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Five takeaways from this year’s legislative session, as told by the Forsyth County delegation

State lawmakers speak at post-legislative breakfast

 
POSTED: April 19, 2017 5:00 a.m.
Kelly Whitmire/

From left: District 51 state Sen. Steve Gooch, District 27 state Sen. Michael Williams, District 26 state Sen. Geoff Duncan, District 24 state Rep. Sheri Gilligan and District 9 state Rep. Kevin Tanner.

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CUMMING -- With this year’s legislative session behind them, local lawmakers took a look back this week at what was accomplished in 2017.

On Tuesday, members of the Forsyth County delegation to the Georgia General Assembly covered numerous issues facing the county at a post-legislative breakfast at Sawnee EMC hosted by the Cumming-Forsyth County Chamber of Commerce.

Present at the event were state Sens. Michael Williams, District 27, and Steve Gooch, District 51, and state Reps. Sheri Gilligan, District 24, Geoff Duncan, District 26, and Kevin Tanner, District 9.

State Reps. Todd Jones, District 25, and Wes Cantrell, District 22, were not able to attend due to conflicts. Attendees were allowed to ask questions by pre-submitting or via text message.

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1: NEW CITIES

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In March, Jones introduced new legislation for the proposed city of Sharon Springs in south Forsyth, the area of the county he represents. The matter has previously been a contentious issue in the county, and a study committee is slated to begin looking at the proposal this summer.

“The study can’t be done unless the legislation is introduced,” Gilligan said. “Having it introduced does not make the city of Sharon Springs tomorrow. It does not make the city of Cumming go away. It doesn’t do anything; it sits there and allows the studies and the conversations to continue.”

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2: LAKE DROUGHT

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With Lake Lanier low due to an ongoing drought, the delegation was asked what the impact would be if the lake saw a similar drought to the record low of 1,050.79 feet in December 2007.

“It’s devastating … it’s economically devastating. It’s just our way of life,” Duncan said. “It’s a concern, right; it’s people’s businesses. It’s their homes. It’s resale value. It’s recreation. We’ve got to have a game plan. We need the federal government to wake up and help us understand what is the plan, help us understand how to move forward.”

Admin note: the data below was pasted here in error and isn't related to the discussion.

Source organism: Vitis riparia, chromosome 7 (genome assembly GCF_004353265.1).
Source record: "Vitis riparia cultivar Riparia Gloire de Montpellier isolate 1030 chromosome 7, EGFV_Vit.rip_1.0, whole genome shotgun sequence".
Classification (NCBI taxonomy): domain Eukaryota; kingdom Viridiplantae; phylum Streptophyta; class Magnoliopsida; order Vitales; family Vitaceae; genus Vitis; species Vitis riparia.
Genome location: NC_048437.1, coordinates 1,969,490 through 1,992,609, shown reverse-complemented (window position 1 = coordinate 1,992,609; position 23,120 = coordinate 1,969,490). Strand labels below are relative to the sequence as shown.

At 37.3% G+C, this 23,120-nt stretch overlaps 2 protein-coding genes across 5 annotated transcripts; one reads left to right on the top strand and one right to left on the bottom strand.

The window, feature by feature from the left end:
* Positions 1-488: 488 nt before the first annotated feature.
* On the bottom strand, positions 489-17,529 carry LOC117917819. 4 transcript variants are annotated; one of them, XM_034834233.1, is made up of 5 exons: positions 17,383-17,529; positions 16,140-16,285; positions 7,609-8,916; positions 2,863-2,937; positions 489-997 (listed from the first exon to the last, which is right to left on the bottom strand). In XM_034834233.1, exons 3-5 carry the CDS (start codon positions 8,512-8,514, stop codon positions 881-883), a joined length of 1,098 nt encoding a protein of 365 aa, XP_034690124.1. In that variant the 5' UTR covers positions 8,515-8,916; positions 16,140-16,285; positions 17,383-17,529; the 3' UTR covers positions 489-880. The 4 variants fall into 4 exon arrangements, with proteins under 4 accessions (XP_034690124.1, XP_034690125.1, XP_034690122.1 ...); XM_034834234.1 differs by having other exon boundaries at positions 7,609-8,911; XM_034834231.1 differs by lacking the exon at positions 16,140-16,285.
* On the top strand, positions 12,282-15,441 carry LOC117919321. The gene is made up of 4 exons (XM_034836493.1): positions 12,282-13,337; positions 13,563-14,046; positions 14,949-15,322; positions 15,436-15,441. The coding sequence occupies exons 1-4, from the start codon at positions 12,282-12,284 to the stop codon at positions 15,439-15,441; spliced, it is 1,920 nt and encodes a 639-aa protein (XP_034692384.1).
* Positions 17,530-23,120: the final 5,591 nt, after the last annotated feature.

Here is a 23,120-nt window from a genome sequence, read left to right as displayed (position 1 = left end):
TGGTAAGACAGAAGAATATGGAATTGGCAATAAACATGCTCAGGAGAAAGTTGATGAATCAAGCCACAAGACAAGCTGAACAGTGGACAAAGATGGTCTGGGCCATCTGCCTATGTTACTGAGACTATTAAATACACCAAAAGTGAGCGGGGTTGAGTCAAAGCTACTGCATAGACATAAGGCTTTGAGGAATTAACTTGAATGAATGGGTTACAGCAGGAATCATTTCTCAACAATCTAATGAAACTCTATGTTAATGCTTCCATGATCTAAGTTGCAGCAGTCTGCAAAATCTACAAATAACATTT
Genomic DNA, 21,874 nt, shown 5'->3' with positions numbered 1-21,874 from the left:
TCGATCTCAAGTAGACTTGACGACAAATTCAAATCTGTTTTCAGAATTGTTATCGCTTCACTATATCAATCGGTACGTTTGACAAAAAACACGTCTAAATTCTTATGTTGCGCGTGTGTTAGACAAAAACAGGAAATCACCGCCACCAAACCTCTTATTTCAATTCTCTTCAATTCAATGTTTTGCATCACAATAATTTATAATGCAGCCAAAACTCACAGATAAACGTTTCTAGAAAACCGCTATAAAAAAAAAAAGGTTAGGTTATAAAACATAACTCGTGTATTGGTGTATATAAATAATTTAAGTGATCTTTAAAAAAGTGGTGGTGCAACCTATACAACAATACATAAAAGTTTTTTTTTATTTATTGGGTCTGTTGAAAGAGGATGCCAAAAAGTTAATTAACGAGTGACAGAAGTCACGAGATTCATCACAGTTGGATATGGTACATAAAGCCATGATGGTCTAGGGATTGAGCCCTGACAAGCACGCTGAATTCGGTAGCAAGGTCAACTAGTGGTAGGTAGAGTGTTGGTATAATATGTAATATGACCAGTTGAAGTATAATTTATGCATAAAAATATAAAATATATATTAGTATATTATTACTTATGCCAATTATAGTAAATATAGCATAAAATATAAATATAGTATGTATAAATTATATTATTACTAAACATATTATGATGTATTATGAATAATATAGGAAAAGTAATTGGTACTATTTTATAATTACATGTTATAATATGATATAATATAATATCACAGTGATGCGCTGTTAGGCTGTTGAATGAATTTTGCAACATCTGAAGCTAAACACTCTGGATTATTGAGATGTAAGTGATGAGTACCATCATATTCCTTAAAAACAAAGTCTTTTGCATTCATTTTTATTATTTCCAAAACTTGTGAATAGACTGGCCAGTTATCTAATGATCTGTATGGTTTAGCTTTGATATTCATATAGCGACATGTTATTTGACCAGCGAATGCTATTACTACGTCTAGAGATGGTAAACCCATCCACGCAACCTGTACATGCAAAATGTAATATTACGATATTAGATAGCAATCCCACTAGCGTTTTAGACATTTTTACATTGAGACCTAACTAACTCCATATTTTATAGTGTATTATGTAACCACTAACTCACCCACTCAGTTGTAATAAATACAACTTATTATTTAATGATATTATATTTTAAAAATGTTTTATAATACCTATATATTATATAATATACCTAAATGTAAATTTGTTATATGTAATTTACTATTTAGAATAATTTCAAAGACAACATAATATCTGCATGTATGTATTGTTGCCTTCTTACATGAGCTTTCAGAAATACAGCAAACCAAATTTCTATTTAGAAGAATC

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3: SCHOOL IMPACT FEES

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School systems in the state cannot collect impact fees, which are fees assessed on builders for new developments, to be used to finance public school construction. Williams, who previously carried legislation to change that, said it could make a return.

“Last year, I actually had a constitutional amendment to address that issue; we got through one discussion in the finance committee, and it died in the second committee,” he said. “It’s something I agree we should have and hopefully we can approach again.”

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4: GA. 400 WIDENING

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Ground was broken on new northbound lanes on Ga. 400 in November 2015, a year after voters approved a $200 million traffic bond. Gooch said the recent collapse of Interstate-85 could affect crews, as the projects are contracted by the same company, but that the Ga. 400 project is progressing so far.

“The southbound lanes are going in; the northbound lanes are almost complete except for a little bit of tie-in and tapering up at Hwy. 369,” said Gooch, who noted the widening has shaved 20 minutes off his commute from Atlanta to Dahlonega. “The [Hwy. 369] interchange is designed; I believe it will go out for bid. Forsyth County, again, has taken the lead on this project.

“With your money locally and with the state and federal match, that projects is going to really make an impact on all of our lives.”

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5: PUBLIC TRANSPORTATION

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With the traffic issues caused by the bridge collapse, questions were raised on alternate transportation methods, such as light rail.
“By the year 2040, there will be another 2 million people that will move to Georgia, primarily to Atlanta. We’ve got to prepare for that,” Gooch said. “I think people have finally realized it is an important part of transportation, so there is going to have to be a serious effort made by the general assembly in the near future, not five-10 years from now, but next year and the next four years.”

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